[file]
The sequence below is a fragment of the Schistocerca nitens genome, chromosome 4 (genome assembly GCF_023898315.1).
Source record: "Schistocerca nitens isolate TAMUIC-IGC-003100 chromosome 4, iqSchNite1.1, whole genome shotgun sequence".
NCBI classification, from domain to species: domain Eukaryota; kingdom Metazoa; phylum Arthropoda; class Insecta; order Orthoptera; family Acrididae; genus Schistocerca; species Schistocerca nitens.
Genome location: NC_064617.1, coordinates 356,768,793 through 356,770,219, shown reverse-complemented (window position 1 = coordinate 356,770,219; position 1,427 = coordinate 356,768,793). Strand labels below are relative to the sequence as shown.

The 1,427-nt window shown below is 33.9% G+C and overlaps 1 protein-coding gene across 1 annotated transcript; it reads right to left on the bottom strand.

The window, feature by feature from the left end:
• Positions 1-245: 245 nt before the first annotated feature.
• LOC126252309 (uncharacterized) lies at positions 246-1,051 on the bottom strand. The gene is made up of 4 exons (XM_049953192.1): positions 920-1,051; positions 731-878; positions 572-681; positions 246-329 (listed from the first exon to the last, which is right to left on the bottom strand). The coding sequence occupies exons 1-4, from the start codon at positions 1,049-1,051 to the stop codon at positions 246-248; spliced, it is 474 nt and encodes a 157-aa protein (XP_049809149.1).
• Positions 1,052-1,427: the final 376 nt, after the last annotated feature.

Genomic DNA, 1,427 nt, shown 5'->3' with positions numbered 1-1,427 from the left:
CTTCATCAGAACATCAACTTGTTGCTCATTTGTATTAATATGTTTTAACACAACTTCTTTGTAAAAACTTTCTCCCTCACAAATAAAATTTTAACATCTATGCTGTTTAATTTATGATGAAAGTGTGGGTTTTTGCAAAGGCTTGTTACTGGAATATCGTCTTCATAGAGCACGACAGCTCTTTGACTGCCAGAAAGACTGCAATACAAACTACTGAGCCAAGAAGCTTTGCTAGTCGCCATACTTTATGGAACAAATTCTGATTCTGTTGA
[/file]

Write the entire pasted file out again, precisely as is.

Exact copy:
The sequence below is a fragment of the Schistocerca nitens genome, chromosome 4 (genome assembly GCF_023898315.1).
Source record: "Schistocerca nitens isolate TAMUIC-IGC-003100 chromosome 4, iqSchNite1.1, whole genome shotgun sequence".
NCBI classification, from domain to species: domain Eukaryota; kingdom Metazoa; phylum Arthropoda; class Insecta; order Orthoptera; family Acrididae; genus Schistocerca; species Schistocerca nitens.
Genome location: NC_064617.1, coordinates 356,768,793 through 356,770,219, shown reverse-complemented (window position 1 = coordinate 356,770,219; position 1,427 = coordinate 356,768,793). Strand labels below are relative to the sequence as shown.

The 1,427-nt window shown below is 33.9% G+C and overlaps 1 protein-coding gene across 1 annotated transcript; it reads right to left on the bottom strand.

The window, feature by feature from the left end:
• Positions 1-245: 245 nt before the first annotated feature.
• LOC126252309 (uncharacterized) lies at positions 246-1,051 on the bottom strand. The gene is made up of 4 exons (XM_049953192.1): positions 920-1,051; positions 731-878; positions 572-681; positions 246-329 (listed from the first exon to the last, which is right to left on the bottom strand). The coding sequence occupies exons 1-4, from the start codon at positions 1,049-1,051 to the stop codon at positions 246-248; spliced, it is 474 nt and encodes a 157-aa protein (XP_049809149.1).
• Positions 1,052-1,427: the final 376 nt, after the last annotated feature.

Genomic DNA, 1,427 nt, shown 5'->3' with positions numbered 1-1,427 from the left:
CTTCATCAGAACATCAACTTGTTGCTCATTTGTATTAATATGTTTTAACACAACTTCTTTGTAAAAACTTTCTCCCTCACAAATAAAATTTTAACATCTATGCTGTTTAATTTATGATGAAAGTGTGGGTTTTTGCAAAGGCTTGTTACTGGAATATCGTCTTCATAGAGCACGACAGCTCTTTGACTGCCAGAAAGACTGCAATACAAACTACTGAGCCAAGAAGCTTTGCTAGTCGCCATACTTTATGGAACAAATTCTGATTCTGTTGA